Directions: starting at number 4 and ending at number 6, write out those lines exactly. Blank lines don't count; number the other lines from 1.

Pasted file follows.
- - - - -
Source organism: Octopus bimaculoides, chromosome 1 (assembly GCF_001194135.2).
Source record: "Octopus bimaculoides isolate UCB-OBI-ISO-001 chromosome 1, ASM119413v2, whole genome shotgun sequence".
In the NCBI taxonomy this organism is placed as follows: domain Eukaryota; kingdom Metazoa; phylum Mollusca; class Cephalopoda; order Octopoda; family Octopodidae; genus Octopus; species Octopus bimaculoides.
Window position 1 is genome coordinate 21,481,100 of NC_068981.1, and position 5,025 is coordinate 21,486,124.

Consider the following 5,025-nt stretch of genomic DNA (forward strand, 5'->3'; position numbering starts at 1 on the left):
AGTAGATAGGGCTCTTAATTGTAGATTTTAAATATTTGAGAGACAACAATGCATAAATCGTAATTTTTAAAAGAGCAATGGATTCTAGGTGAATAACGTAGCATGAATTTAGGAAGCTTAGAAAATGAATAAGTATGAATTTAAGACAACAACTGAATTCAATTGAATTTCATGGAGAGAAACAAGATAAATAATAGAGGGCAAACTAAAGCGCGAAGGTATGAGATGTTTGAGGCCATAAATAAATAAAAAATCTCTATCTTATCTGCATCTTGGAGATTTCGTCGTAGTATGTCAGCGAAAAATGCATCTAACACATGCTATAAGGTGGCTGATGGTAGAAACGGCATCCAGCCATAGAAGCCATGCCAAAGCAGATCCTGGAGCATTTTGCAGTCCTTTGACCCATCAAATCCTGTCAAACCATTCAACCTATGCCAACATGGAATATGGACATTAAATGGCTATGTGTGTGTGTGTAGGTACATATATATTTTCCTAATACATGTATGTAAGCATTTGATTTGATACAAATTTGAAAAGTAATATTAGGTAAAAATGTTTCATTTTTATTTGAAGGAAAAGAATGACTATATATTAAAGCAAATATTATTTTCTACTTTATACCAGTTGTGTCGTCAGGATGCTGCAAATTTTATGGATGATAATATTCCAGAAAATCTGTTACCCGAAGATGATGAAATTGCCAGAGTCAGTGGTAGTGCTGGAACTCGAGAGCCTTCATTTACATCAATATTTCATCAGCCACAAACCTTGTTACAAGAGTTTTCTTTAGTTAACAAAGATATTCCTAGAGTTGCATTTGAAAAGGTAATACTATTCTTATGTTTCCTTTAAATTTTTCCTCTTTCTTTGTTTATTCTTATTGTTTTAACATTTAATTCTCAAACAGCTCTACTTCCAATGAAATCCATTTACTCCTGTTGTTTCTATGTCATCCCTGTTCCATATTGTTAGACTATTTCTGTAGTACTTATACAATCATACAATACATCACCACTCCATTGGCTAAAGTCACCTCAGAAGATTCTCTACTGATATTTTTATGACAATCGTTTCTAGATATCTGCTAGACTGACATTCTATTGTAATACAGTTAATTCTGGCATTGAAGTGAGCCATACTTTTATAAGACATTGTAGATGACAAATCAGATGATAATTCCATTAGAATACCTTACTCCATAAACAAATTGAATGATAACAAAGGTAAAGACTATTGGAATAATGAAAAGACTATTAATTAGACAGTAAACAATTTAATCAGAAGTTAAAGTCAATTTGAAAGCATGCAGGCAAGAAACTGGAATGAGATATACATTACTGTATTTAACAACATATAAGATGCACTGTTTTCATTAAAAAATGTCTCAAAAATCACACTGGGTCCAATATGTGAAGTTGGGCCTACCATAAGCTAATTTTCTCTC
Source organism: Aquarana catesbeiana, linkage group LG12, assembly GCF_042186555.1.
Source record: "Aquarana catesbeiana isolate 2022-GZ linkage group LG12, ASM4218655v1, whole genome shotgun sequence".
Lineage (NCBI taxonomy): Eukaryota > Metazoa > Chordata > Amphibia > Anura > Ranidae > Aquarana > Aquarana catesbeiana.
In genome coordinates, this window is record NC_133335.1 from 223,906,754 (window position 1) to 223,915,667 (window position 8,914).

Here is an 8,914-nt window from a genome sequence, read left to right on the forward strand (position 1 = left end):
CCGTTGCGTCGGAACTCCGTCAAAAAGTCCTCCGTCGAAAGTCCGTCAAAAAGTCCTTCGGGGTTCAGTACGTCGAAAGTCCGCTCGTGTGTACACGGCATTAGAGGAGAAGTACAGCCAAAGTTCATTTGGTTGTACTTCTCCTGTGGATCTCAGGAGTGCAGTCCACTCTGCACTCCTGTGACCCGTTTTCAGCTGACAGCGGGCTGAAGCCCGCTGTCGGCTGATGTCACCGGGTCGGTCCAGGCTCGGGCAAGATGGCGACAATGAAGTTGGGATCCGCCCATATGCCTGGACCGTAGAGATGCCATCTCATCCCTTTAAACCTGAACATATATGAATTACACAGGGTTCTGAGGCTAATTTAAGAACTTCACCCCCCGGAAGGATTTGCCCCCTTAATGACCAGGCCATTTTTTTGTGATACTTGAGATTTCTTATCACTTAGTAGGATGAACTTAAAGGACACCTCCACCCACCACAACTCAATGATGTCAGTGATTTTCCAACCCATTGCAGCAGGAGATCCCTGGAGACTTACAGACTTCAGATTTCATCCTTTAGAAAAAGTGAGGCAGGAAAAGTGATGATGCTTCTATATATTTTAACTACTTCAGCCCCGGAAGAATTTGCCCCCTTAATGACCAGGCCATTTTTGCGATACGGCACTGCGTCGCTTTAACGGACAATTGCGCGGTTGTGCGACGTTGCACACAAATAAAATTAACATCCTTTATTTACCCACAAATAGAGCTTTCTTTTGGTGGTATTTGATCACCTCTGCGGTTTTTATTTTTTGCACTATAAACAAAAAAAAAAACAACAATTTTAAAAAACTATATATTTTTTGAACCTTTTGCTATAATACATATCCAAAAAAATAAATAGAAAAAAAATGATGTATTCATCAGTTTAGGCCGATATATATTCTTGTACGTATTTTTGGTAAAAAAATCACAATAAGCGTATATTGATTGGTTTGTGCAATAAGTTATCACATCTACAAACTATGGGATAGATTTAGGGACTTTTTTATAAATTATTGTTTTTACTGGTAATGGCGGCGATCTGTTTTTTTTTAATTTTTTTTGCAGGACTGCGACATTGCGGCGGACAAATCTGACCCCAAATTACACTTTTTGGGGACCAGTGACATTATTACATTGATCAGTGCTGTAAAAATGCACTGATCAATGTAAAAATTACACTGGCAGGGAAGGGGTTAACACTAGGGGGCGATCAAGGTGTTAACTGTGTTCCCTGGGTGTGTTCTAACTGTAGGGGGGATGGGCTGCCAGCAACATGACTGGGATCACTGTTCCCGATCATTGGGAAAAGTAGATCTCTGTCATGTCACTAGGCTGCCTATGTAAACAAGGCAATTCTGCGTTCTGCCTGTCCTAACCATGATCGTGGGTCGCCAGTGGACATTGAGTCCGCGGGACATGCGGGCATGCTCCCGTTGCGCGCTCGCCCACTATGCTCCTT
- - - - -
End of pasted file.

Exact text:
Window position 1 is genome coordinate 21,481,100 of NC_068981.1, and position 5,025 is coordinate 21,486,124.

Consider the following 5,025-nt stretch of genomic DNA (forward strand, 5'->3'; position numbering starts at 1 on the left):
AGTAGATAGGGCTCTTAATTGTAGATTTTAAATATTTGAGAGACAACAATGCATAAATCGTAATTTTTAAAAGAGCAATGGATTCTAGGTGAATAACGTAGCATGAATTTAGGAAGCTTAGAAAATGAATAAGTATGAATTTAAGACAACAACTGAATTCAATTGAATTTCATGGAGAGAAACAAGATAAATAATAGAGGGCAAACTAAAGCGCGAAGGTATGAGATGTTTGAGGCCATAAATAAATAAAAAATCTCTATCTTATCTGCATCTTGGAGATTTCGTCGTAGTATGTCAGCGAAAAATGCATCTAACACATGCTATAAGGTGGCTGATGGTAGAAACGGCATCCAGCCATAGAAGCCATGCCAAAGCAGATCCTGGAGCATTTTGCAGTCCTTTGACCCATCAAATCCTGTCAAACCATTCAACCTATGCCAACATGGAATATGGACATTAAATGGCTATGTGTGTGTGTGTAGGTACATATATATTTTCCTAATACATGTATGTAAGCATTTGATTTGATACAAATTTGAAAAGTAATATTAGGTAAAAATGTTTCATTTTTATTTGAAGGAAAAGAATGACTATATATTAAAGCAAATATTATTTTCTACTTTATACCAGTTGTGTCGTCAGGATGCTGCAAATTTTATGGATGATAATATTCCAGAAAATCTGTTACCCGAAGATGATGAAATTGCCAGAGTCAGTGGTAGTGCTGGAACTCGAGAGCCTTCATTTACATCAATATTTCATCAGCCACAAACCTTGTTACAAGAGTTTTCTTTAGTTAACAAAGATATTCCTAGAGTTGCATTTGAAAAGGTAATACTATTCTTATGTTTCCTTTAAATTTTTCCTCTTTCTTTGTTTATTCTTATTGTTTTAACATTTAATTCTCAAACAGCTCTACTTCCAATGAAATCCATTTACTCCTGTTGTTTCTATGTCATCCCTGTTCCATATTGTTAGACTATTTCTGTAGTACTTATACAATCATACAATACATCACCACTCCATTGGCTAAAGTCACCTCAGAAGATTCTCTACTGATATTTTTATGACAATCGTTTCTAGATATCTGCTAGACTGACATTCTATTGTAATACAGTTAATTCTGGCATTGAAGTGAGCCATACTTTTATAAGACATTGTAGATGACAAATCAGATGATAATTCCATTAGAATACCTTACTCCATAAACAAATTGAATGATAACAAAGGTAAAGACTATTGGAATAATGAAAAGACTATTAATTAGACAGTAAACAATTTAATCAGAAGTTAAAGTCAATTTGAAAGCATGCAGGCAAGAAACTGGAATGAGATATACATTACTGTATTTAACAACATATAAGATGCACTGTTTTCATTAAAAAATGTCTCAAAAATCACACTGGGTCCAATATGTGAAGTTGGGCCTACCATAAGCTAATTTTCTCTC